Welcome to Bolzano (Bozen)
From Jesse's Journeys in Italy
Population: 94,989 (2001)
Bolzano - known to Germans as Bozen - sits where
the Isarco River flows into the larger Adige
River, which streams out of the Alps.
Though unquestionably Italian, the city sits on
the A22 running north through the Brenner
Pass and south to
Modena, in the midst of the German-speaking
part of the country, known as the South Tyrol.
picturesque small town, with a mild climate,
Bolzano is surrounded by gorgeous Alpine
scenery. And although tourism is a
mainstay of its economy, Bolzano also boasts a
busy commercial center and small manufacturing
center from which aluminum, plastic, ceramic,
wood, wool and other machined goods are
exported. It is also a busy agricultural
area which produces an array of wines, vinegars
and dairy products. The city consistently
ranks as one of the best cities in Italy
Originally settled by the
Romans imposed themselves on
the town in about 15 BC, calling it Pons
Drusi after their general Nero Claudius
Drusus. But, of course, Rome fell, and
Bolzano witnessed the centuries long
coming-and-goings of a succession of war-makers:
Austrians, French and Germans. Even in the
20th Century its strategic position near the
Brenner Pass put it in harms way, during the
First World War, of course, but also during
the Second World War, when it suffered at
the hands of the Axis and Allied powers alike.
The official language of the area is Ladin,
but most people are multi-lingual and can
converse in Italian and German. Alas,
historically speaking, even up to the 1960s,
co-existence between the Italian and German
parts of the population has not always been
peaceful, largely because the Germans have
steadfastly resisted assimilation.
After World War I, Italy annexed the region
which had been under Austrian control.
But, the land remained in dispute, and ethnic
tensions caused perpetual conflict. Hitler
and Mussolini tried, unsuccessfully, to solve
the problem by giving all the Germans who wanted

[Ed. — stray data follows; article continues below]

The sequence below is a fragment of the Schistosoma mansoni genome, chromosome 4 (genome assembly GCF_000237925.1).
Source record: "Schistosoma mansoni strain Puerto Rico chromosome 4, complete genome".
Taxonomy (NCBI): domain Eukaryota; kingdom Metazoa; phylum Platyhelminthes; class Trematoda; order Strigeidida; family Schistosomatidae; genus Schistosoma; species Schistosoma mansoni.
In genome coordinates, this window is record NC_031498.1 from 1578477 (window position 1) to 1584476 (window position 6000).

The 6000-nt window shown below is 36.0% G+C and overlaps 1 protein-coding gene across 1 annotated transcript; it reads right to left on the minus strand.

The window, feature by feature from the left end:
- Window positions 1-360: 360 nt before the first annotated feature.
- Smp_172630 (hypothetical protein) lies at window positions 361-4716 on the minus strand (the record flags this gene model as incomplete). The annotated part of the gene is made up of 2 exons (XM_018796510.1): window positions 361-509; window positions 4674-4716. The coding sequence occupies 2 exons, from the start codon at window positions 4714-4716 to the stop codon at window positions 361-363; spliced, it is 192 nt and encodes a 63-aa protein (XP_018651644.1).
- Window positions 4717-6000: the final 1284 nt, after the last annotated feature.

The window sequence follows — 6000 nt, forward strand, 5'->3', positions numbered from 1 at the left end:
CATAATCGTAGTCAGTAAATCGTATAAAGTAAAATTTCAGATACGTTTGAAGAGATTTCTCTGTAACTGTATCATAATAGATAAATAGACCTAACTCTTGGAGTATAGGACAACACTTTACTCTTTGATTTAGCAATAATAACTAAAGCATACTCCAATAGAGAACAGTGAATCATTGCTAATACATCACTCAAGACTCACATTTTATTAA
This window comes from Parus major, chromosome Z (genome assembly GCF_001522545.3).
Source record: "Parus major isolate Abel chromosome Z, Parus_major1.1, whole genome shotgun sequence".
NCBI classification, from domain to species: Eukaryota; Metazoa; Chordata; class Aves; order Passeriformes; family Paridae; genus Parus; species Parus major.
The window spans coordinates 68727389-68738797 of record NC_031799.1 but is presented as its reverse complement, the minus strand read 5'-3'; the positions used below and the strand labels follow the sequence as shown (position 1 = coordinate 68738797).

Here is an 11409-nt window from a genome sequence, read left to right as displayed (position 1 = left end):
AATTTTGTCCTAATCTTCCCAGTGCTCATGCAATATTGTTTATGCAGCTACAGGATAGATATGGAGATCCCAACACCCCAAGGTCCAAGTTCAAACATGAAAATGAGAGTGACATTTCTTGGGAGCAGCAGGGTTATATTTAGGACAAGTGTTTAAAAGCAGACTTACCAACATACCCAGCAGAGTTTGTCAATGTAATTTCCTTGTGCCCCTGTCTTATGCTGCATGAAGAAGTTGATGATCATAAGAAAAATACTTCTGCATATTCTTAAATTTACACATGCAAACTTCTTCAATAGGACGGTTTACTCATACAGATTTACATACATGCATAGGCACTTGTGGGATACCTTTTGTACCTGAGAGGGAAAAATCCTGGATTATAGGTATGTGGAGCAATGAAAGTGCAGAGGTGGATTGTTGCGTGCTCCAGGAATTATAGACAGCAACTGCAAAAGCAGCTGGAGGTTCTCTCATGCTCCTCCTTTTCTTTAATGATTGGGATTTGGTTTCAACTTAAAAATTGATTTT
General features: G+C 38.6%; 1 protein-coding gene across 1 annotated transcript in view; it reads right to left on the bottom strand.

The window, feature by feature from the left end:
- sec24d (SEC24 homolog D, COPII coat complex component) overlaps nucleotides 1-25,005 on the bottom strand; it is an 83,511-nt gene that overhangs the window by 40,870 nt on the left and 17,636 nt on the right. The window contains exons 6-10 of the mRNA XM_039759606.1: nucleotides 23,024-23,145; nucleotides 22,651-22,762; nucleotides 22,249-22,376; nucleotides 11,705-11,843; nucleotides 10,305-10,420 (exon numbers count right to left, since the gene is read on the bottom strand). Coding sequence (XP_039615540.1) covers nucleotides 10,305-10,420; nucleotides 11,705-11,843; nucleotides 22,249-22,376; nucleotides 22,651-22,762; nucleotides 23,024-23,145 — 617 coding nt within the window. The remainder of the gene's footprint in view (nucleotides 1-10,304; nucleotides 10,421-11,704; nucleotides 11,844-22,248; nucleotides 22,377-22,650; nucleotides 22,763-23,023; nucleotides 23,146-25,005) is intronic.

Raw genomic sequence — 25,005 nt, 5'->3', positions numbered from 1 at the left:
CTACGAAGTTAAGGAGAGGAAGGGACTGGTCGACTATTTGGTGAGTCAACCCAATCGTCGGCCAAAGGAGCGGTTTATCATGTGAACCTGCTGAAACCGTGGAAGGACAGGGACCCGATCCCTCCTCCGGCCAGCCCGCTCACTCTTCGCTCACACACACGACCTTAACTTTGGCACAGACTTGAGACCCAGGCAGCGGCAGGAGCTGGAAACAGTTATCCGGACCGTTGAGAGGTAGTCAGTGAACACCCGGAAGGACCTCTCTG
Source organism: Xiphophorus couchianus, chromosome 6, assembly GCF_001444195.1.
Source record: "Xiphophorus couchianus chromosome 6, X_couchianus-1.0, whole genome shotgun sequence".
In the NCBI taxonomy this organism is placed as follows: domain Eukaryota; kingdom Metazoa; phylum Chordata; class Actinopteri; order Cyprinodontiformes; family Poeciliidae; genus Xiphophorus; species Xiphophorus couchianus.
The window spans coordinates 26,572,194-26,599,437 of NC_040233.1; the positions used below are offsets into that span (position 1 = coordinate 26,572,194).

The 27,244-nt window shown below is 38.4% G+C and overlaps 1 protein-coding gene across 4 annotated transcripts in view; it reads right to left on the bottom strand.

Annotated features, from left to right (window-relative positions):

to the right to move to Germany. In
the 1960's the UN brokered a deal between
Austria and Italy, that resulted in Trentino
being ceded officially to Italy, but as a Region
with a special autonomy and corresponding
rights. As a result, the age old conflict
has more or less subsided.
History of the South Tyrol
Its location has made Bolzano a trade center
since time immemorial. In early medieval
times a market drawing traders from north and
south was held here every quarter year.
When you visit Bolzano, in the "centro", you
will find narrow, winding streets overlooked by
"tyrolean" houses and commercial buildings
featuring a lot of woodwork, wooden beams, high
peaked roofs and balconies. Bolzano is an
episcopal seat, so there is a cathedral, the
building of which started in 1184, done in the
It was rebuilt in the 14th Century at which time
it took on a pronounced
appearance. There are a few medieval
palazzos in the old part of the city, which
travelers will see during their perambulations.
the main piazza, the Walther von der
Vogelweide Platz, keep an eye out for the
statue of a minstrel - the minstrel for whom the
piazza is named. Those who like oddities
can visit the archaeological museum, resting
place of a 5,000 year old mummy affectionately
known as Otzi, which was found
encased in glacial ice in the nearby mountains.
No one has yet raised him from the dead.
Mussolini built a large white, marble monument,
to the Italian dead of WW I, which apparently
remains controversial to this day. Don't
and around the city there are a few castles
built in improbable mountain locations, among
them the Maretsch, Schloss-Runkelstein,
Schloss and Sigmundskrop.
Listen for the sound of trumpets, and standards
snapping in the wind.
you have the time, energy and inclination (dig
deep), then we highly recommend a journey to
San Genesio, about 800 meters higher
than Bolzano in the mountains nearby. It
is one of those idyllic Tyrolean villages that
one sees in the movies. You can hike up,
or drive a very windy road with great panoramas
of the valleys below, or, most fun of all, take
a 10 minute ride by cable car. The
village's main claim to fame are its horses, the
famed Aveglinesi breed, a breed of gentle
blonds bred for mountain work.
Take time for lunch or dinner, in either Bolzano
or San Genesio. Here is a combination of
German and Italian cuisine that will appeal to
English-speaking travelers. The local
grappa helps everything to go down, just right!
destination? We think so.
By Vian Andrews November 24th,
46░30′ N. 11░21′ E.
By Car: North
from Modena, Verona
and Trento on the
A22, or South
from Austria, via
the Brenner Pass on
Outdoor market in